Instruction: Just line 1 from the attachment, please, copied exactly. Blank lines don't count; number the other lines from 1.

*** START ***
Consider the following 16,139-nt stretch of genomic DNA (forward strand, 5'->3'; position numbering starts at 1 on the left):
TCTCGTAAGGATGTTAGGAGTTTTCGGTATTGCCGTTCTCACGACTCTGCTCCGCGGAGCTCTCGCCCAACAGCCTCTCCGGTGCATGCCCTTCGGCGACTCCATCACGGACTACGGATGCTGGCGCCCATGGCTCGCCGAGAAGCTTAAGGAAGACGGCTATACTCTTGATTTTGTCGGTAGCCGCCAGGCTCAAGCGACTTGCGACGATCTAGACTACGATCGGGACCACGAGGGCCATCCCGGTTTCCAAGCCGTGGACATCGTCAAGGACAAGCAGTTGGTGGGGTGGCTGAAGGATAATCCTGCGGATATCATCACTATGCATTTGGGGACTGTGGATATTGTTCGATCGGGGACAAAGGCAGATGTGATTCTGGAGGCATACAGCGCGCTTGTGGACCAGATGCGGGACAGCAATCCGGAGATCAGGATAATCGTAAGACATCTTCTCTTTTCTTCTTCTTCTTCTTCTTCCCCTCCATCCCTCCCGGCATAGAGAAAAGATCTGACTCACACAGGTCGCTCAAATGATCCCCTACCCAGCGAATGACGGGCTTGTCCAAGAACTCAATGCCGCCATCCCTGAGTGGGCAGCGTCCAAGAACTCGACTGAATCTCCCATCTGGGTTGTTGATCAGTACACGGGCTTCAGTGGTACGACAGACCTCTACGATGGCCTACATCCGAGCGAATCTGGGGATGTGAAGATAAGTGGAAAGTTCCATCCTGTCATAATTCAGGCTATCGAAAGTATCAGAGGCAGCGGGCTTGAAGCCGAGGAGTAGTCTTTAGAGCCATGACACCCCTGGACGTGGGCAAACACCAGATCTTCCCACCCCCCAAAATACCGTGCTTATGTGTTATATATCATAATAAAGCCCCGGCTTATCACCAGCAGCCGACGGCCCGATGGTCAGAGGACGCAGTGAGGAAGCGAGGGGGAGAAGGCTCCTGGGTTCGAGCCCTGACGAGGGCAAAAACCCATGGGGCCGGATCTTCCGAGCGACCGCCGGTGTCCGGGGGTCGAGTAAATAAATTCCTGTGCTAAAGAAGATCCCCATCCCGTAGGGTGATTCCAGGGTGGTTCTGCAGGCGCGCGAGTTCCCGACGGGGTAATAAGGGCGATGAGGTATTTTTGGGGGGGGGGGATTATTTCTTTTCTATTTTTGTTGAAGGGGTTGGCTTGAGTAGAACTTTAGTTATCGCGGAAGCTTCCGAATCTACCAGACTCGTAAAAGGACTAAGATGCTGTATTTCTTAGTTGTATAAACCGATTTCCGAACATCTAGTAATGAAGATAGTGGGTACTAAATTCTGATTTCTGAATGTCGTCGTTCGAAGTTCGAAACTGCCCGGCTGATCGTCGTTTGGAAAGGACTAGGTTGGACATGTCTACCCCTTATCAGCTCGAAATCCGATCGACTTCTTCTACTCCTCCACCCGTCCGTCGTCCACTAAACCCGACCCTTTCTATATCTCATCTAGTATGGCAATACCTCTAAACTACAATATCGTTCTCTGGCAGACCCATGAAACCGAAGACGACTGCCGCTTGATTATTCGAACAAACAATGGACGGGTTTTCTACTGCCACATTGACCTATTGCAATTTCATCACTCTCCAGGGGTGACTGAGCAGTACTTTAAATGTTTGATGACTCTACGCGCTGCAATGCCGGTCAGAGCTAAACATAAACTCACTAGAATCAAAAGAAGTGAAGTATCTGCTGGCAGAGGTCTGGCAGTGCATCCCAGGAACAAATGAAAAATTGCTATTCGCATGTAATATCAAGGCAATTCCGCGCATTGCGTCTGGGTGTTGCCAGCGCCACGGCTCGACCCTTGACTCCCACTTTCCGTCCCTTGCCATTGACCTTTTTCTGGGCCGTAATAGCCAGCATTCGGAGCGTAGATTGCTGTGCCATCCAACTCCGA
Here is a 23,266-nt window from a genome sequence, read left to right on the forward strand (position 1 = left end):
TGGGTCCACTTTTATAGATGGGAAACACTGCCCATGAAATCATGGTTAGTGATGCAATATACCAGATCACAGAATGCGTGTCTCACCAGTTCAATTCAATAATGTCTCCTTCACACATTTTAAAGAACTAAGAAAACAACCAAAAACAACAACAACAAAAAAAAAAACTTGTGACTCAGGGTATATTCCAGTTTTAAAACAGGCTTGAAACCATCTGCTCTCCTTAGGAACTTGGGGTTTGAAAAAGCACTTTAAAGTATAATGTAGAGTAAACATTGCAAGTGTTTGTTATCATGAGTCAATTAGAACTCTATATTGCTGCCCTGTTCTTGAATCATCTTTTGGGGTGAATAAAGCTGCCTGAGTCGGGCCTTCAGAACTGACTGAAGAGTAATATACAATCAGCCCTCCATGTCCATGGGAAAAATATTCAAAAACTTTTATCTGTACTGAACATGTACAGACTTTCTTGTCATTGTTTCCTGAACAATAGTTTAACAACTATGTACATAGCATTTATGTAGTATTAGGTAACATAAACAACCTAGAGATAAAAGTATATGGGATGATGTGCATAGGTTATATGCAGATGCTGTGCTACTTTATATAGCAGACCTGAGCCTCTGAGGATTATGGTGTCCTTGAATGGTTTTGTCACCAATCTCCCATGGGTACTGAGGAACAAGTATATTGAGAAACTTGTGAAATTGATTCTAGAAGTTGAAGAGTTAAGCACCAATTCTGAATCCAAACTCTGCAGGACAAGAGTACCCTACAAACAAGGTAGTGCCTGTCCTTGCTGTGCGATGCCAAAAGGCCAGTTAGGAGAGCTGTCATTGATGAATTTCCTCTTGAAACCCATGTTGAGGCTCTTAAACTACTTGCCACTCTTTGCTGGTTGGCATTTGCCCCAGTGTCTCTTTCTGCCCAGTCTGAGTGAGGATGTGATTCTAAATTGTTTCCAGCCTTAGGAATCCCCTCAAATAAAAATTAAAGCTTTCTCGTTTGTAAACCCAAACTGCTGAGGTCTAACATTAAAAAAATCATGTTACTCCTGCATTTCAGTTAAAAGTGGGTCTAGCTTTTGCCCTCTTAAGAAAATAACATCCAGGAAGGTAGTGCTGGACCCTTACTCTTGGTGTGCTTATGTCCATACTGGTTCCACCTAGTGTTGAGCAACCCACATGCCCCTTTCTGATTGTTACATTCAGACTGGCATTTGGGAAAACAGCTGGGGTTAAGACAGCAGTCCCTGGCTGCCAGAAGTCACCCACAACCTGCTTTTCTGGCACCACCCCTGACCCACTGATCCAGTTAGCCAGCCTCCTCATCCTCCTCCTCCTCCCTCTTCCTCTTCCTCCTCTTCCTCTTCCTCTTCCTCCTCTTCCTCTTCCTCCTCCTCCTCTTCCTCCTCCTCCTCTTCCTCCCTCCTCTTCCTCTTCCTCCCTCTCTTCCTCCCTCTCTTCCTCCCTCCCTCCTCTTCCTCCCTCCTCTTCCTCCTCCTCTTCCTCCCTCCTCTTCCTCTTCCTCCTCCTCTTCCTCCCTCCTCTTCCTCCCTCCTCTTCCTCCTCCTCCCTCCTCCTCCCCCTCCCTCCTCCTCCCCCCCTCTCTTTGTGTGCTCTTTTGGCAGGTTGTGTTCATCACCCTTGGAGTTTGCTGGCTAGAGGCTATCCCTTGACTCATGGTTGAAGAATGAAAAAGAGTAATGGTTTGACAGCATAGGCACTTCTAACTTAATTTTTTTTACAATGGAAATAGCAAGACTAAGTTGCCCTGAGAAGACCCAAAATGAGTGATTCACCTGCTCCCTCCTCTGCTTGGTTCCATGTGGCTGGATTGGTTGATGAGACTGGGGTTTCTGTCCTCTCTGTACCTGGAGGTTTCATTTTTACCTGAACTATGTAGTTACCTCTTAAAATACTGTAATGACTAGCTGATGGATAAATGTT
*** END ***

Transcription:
Consider the following 16,139-nt stretch of genomic DNA (forward strand, 5'->3'; position numbering starts at 1 on the left):